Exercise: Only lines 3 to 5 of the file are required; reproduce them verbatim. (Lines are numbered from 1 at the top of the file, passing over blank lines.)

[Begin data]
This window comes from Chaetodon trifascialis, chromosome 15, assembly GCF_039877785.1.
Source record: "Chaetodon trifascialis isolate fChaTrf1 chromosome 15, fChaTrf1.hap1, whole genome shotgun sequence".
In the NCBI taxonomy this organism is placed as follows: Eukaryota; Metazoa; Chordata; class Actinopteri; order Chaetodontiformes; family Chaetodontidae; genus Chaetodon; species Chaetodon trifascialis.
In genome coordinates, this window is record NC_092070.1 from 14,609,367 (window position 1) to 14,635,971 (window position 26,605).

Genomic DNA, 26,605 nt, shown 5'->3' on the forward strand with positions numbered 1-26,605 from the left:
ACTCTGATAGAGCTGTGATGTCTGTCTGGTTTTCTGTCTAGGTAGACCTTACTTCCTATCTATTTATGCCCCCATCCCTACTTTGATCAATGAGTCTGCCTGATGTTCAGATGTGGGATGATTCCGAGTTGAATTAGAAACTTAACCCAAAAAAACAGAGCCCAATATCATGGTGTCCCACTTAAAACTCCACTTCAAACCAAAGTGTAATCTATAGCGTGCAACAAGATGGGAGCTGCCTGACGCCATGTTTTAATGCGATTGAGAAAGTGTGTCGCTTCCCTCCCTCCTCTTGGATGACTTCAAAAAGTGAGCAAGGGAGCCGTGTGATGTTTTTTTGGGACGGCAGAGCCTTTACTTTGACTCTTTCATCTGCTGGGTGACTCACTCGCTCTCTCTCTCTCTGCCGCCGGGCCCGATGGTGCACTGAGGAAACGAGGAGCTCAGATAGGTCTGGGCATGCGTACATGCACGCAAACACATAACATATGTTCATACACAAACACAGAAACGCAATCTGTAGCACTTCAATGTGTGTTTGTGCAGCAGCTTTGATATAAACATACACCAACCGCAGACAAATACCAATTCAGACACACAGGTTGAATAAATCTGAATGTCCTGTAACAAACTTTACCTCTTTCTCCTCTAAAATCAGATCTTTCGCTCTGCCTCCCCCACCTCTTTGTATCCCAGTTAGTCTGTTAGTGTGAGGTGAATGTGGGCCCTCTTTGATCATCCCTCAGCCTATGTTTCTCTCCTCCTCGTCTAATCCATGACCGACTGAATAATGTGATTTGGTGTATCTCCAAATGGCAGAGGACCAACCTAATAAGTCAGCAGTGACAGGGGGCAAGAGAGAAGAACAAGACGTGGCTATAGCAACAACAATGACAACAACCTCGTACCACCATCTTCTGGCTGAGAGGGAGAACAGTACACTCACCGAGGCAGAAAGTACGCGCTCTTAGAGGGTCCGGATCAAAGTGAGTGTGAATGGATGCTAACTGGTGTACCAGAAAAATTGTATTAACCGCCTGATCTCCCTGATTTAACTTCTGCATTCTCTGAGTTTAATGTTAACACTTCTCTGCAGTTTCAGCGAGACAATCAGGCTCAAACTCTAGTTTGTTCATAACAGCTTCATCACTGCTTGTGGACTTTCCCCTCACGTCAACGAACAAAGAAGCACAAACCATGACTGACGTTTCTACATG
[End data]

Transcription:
In the NCBI taxonomy this organism is placed as follows: Eukaryota; Metazoa; Chordata; class Actinopteri; order Chaetodontiformes; family Chaetodontidae; genus Chaetodon; species Chaetodon trifascialis.
In genome coordinates, this window is record NC_092070.1 from 14,609,367 (window position 1) to 14,635,971 (window position 26,605).

Genomic DNA, 26,605 nt, shown 5'->3' on the forward strand with positions numbered 1-26,605 from the left: